* * *
As designers, we have gone astray by becoming the facilitators of the commodification of necessity and desire, their concretion into “needs.” We are in a position to undo this, to facilitate the unraveling of “needs” back into a flow of where desire meets necessity. Ivan Illich, in his essay on The Shadow That the Future Throws, sums up the slow-motion train wreck we’ve lived through for my entire adult life. A time in which the “common sense” has grappled with the dangers of “business-as-usual” while balking at the depth of the necessary critique of its fundamental assumptions to be able to make the leap into a new image of what it means to be human, to supplant the industrial, homo economicus model.
As he puts it,
The pressing questions for me today (this was in 1985!) are, after development, What? What concepts? What symbols? What images?… (to replace) the mythological crystallization points around which modern experience is organized in terms like, future, development, growth, participation, liberation, population, need…
(We will look for) …the origins of these socially constructed certitudes… (using methods like:) Poetry, meditation, etymology, drugs perhaps, thoughtful recovery of real-life moments in one’s past; to discover the strange origins of our curious assumptions. …
Only by re-entering the present moment with this understanding will it be possible to establish a new discourse, a new way of seeing; a new set of terms that can guide sustainable “policies” without recourse to the Nemesis-engendering idea of development….
Development is one of those terms with which we express a rebellion against the rule of necessity, against the acceptance of that necessity which ruled all societies up to the Eighteenth Century. The root certainty of the Twentieth Century, which is evolution, is interpreted by optimistic politics as progress, which, in turn, is called development when it is taken over by homo faber, through his tools.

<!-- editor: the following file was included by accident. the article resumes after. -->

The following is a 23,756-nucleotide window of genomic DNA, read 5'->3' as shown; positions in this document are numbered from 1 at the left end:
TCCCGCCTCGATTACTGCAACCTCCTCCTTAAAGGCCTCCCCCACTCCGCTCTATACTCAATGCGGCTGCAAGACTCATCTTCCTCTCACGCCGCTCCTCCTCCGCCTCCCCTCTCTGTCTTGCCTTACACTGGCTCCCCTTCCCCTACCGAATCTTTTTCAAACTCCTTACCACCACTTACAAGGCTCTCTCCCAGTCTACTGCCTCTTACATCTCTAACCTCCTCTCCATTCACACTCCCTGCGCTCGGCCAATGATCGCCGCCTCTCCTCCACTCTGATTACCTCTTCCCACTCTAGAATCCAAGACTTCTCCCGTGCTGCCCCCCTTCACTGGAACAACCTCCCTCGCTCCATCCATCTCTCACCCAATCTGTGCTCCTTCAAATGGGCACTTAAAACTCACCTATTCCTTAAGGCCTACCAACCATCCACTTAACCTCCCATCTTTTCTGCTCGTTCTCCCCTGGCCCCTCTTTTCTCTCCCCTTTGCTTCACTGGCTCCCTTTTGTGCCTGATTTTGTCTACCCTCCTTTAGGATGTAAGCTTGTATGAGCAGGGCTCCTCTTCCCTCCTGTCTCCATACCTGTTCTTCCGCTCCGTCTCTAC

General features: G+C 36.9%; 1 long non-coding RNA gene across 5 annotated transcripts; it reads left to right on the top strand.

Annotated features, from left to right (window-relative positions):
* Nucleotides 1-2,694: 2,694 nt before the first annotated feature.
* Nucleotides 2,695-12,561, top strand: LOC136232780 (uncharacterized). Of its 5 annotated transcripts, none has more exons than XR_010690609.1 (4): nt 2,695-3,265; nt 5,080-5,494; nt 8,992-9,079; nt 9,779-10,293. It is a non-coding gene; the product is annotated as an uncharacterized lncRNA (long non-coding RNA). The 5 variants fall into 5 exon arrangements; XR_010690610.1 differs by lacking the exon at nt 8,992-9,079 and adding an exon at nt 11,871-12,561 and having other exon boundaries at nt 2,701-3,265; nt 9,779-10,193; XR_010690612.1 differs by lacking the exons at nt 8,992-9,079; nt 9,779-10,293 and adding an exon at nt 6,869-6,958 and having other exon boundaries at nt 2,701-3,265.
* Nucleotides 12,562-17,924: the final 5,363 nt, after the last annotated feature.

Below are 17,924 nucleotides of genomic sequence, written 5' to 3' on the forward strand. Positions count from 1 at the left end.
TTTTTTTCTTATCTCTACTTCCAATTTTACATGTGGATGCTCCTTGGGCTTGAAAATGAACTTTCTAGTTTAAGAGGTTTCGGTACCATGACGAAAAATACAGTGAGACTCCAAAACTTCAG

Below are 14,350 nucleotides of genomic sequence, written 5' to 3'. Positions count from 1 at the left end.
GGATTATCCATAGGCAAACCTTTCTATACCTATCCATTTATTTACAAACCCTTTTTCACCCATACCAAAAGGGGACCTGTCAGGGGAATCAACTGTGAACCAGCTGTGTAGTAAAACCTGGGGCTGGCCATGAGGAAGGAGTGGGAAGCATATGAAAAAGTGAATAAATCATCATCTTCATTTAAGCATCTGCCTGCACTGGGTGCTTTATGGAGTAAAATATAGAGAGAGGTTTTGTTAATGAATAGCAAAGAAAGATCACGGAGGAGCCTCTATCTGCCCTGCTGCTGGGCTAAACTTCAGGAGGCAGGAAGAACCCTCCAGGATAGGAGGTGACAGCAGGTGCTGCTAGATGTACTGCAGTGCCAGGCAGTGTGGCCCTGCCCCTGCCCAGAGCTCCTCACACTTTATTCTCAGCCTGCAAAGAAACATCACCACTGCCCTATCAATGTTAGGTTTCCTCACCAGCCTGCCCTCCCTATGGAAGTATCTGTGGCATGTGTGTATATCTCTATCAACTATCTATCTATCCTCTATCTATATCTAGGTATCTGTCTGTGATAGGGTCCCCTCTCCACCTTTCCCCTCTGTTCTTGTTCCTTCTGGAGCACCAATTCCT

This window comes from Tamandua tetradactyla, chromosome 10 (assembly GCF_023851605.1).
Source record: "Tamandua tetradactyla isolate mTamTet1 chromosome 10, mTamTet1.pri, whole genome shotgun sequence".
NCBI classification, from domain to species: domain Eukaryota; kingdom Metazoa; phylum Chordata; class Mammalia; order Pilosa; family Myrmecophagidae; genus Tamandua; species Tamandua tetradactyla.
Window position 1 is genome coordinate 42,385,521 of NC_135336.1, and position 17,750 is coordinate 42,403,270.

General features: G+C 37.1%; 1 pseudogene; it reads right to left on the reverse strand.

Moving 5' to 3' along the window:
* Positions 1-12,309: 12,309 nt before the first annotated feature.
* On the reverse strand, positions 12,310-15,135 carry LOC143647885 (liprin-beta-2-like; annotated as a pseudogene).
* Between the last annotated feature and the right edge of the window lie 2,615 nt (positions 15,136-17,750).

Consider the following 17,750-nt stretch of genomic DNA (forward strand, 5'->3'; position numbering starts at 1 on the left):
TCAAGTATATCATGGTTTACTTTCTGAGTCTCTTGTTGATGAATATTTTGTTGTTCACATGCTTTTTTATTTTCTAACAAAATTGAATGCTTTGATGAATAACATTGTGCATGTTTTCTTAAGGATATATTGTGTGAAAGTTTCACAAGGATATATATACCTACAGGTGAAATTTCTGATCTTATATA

The practices of design must be liberated from simply serving as a tool. The junction between the conceptual and the physical, between aspiration and expression that is the highest quality of what is the practice of design must be brought to bear at the center of questions pertaining to the human condition and not simply to be co-opted as a tool of failed concepts and strategies.
A designer must first of all be human, a responsible agent respecting the agency of all others. From this stance, using the practices and abilities honed by that practice a designer may then be of immense value to the world.
The true stance of a designer is not as a “professional,” some cog in the manufacture and commodification of “needs.” A designer, by virtue of having a fluency across a broad range of human experience, coupled with an ability to navigate these realms, of searching out paths that bring yearning and habitation together; a designer is in a unique position to steer the way yearning finds expression, how aspiration is ultimately conditioned and brought into the physical world in the way people live.
There are many “short-circuits” lying in wait along this path. Places where impatience and indiscipline will lead to the dissipation of the search’s energy sent “to ground” in a flurry of sparks. The ultimate short-circuit today is the notion of management and the proliferation of technologies to manage experience, to commodify it, removing experience from life and taking it to ground so as to “mine” it for its economic vale, a value seen as the ultimate good.
Tools are there to wrestle with necessity, to make life possible in the face of necessity, to free us to experience life. Once they become ends in themselves – for the objectification of human “raw material” so that those who harvest “value’ by commodifying life to turn life into a harvest-able “surplus,” then tools become the Promethean curse of a hubristic fantasy of an escape from necessity.
This requires a complete break with the current modes of thought, the current “mythological crystallization points,” the current “socially constructed certainties.”